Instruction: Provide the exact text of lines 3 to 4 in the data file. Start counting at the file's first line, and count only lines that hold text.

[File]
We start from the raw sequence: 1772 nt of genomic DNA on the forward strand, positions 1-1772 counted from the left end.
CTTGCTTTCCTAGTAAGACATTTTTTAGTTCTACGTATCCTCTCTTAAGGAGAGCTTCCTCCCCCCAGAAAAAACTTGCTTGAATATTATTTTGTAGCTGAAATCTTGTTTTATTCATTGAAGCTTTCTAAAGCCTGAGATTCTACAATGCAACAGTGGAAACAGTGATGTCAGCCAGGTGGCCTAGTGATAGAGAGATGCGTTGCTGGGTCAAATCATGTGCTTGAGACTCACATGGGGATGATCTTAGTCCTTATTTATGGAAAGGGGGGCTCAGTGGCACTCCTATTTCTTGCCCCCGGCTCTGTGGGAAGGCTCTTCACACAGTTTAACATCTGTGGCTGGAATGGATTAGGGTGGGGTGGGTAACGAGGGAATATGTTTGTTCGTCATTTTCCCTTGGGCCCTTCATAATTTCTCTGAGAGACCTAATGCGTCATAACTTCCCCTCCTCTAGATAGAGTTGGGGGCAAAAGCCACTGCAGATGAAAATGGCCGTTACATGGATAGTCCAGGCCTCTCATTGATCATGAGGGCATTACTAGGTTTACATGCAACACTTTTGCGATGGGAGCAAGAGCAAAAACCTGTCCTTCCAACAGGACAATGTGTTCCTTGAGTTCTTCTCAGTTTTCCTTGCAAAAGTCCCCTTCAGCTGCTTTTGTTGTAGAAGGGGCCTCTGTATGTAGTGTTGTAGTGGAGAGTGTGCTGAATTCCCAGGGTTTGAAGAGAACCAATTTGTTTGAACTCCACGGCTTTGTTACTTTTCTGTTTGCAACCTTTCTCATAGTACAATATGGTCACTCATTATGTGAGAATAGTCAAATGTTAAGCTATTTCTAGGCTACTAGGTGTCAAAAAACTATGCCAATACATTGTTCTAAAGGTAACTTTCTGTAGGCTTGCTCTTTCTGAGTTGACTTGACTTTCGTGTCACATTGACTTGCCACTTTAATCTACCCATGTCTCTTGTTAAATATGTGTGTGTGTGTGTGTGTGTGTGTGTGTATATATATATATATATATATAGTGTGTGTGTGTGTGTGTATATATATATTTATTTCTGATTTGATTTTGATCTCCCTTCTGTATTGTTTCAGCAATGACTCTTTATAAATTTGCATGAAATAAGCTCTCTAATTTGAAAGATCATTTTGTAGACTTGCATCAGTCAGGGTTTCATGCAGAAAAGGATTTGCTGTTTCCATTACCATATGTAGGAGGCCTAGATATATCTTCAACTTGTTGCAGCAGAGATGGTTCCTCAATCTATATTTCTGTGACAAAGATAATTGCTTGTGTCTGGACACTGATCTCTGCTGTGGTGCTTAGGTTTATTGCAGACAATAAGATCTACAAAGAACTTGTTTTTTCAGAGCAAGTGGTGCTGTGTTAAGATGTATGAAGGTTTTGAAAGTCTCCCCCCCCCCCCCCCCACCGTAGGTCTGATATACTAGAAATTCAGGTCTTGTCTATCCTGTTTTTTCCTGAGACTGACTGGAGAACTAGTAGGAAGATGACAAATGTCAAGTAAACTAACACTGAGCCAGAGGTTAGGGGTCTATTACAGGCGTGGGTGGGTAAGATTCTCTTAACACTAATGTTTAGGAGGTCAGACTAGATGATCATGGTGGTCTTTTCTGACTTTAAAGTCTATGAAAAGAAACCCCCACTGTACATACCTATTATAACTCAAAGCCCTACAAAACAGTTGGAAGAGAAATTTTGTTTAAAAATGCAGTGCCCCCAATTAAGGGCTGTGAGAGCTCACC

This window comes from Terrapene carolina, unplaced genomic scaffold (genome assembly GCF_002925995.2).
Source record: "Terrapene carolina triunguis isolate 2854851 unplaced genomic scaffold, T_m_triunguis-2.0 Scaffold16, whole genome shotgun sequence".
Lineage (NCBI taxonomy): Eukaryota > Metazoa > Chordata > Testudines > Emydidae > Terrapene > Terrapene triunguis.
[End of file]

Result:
This window comes from Terrapene carolina, unplaced genomic scaffold (genome assembly GCF_002925995.2).
Source record: "Terrapene carolina triunguis isolate 2854851 unplaced genomic scaffold, T_m_triunguis-2.0 Scaffold16, whole genome shotgun sequence".